Yogas Citta Vritti Nirodhah

Yogah (Yoking with the Sacred, Brahman, Spirit)

Citta (Consciousness)

Vritti (Turbulance)

Nirodhah (restraint from monkey mind turbulence or Stillness)

Being is the present is the shortest path to the Divine. The Brahman or the Spirit manifests most palpably in the NOW. Here are some reflections on Being in the Present –

the past seduces and entices us powerfully because it is the only sure thing in our life, we have already lived the past. It is finite, completed, known. The future is uncertain, unlimited. It is an abyss into which we peer without seeing its contours. The future is yet to be experienced. The only certainty about the future is death and taxes. The future may hold promise and potential, it is nevertheless a mere possibility and at best a probability.

Present is a glorious-or terrible – experience, that is constantly receding into the past as we rush toward the inscrutable abyss called the future. The past may be enchanting, romantic, nostalgic, sad, or terrifying, but we have lived through it and believe we have some knowledge of. The past is one of the faces of Maya, relative reality now experienced through the filter memory.

Some Points to Ponder:

  1. When has reflection on the past been beneficial?
  2. How has your past influenced your moving forward?
  3. How is your will regulated by the pandemic?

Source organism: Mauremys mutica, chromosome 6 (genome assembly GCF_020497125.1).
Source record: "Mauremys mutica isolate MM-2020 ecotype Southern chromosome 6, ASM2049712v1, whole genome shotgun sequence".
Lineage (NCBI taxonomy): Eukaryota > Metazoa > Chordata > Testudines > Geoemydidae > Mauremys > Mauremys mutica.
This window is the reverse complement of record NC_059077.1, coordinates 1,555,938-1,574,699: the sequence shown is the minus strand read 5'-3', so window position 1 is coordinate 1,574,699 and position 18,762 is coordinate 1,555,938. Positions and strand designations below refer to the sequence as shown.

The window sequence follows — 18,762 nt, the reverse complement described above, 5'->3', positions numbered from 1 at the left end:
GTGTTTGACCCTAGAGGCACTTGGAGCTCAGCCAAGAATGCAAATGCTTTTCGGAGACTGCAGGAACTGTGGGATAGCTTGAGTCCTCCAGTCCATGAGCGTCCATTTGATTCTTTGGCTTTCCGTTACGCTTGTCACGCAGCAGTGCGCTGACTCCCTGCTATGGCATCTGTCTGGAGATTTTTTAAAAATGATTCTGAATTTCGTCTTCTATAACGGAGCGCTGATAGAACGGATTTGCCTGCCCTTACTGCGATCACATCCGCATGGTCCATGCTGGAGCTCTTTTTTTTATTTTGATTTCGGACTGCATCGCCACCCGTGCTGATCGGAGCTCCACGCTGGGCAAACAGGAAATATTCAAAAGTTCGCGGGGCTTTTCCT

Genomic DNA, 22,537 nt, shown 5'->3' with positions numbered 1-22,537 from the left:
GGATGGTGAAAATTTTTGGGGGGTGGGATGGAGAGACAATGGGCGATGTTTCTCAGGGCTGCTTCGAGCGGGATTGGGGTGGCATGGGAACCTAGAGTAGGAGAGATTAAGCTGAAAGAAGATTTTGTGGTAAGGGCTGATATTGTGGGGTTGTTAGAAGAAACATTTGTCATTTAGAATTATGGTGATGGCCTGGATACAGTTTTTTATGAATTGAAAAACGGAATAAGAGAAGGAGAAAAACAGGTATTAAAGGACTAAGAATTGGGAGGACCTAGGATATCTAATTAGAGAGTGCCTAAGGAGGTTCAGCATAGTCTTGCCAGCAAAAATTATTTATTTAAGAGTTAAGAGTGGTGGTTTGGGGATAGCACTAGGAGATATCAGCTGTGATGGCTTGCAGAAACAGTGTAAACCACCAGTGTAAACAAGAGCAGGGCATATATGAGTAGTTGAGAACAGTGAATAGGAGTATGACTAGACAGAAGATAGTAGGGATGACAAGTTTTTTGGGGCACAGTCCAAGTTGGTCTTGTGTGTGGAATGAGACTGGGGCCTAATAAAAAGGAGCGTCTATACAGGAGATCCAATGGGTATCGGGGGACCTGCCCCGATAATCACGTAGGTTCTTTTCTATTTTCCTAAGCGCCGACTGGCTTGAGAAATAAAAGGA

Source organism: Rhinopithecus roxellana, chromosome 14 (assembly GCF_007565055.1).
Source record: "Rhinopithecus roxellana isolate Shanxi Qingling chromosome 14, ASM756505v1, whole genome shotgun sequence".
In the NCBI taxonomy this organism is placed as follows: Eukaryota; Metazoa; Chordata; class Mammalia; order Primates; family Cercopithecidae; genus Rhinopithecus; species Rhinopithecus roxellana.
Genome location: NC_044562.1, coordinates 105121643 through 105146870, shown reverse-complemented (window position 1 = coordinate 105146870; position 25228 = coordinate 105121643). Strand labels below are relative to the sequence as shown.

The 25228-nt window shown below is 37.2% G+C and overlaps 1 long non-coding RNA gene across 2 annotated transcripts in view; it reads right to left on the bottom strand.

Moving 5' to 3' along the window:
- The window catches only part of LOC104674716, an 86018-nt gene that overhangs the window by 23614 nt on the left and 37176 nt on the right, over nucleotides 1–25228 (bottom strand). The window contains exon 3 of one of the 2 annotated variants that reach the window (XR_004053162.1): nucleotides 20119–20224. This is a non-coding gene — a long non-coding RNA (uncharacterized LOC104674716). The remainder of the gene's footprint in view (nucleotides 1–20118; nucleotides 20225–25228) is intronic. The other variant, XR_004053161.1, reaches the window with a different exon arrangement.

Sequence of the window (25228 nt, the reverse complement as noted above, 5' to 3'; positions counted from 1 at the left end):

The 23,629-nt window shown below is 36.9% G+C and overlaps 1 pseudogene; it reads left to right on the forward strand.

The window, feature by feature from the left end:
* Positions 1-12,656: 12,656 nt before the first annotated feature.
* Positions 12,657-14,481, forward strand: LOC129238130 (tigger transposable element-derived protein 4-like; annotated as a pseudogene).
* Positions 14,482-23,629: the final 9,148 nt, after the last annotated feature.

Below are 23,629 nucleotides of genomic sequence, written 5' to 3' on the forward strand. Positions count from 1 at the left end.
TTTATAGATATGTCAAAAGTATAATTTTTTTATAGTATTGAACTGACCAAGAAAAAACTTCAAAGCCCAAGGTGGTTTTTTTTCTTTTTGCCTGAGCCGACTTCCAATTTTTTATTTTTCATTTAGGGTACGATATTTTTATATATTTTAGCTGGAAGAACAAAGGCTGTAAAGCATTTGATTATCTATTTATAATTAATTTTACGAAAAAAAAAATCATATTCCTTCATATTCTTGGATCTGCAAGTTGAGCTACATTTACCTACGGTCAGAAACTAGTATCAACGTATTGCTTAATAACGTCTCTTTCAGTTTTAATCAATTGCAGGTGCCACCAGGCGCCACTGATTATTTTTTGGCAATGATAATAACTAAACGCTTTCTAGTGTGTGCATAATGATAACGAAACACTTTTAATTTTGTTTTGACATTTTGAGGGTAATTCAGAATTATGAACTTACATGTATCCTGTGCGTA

4. When you consider the pandemic, do you see yourself more as a separate individual or more in community?
  5. As you cope with the pandemic, do you ponder on the similar crisis in the past?
  6. What does your past experience contribute to the present management of this crisis?
  7. Are you fully present to your responsibilities in managing the pandemic as it impacts you, your family and your community or are you distracted by the past in ways that either makes your complacent or paralyzed in fear?
  8. Are you able to let go of the past experiences of trauma and crisis in your life and attend to the present based on the best information you have now and your assessment of your personal best resources to adapt to it?

Photo taken in Kerala, India

Bedi, A. (2000). Path to the soul. York Beach, ME: S. Weiser., pages 208-209

Bedi, A. (2013). Crossing the healing zone : from illness to wellness. Lake Worth, FL, Newburyport, MA: Ibis Press, a division of Nicolas-Hays, Inc.,Lake Worth ,Distributed to the trade by Red Wheel/Weiser, pages 129-141

Jung, C. G. (1956). Two essays on analytical psychology: Meridian Books.

Satchidanada, S. S. (1978). The Yoga Sutra of Patanjali. Buckingham, Virginia: Integral Yoga Publications, page 3

© Ashok Bedi, M.D. and Robert BJ Jakala, PH.D.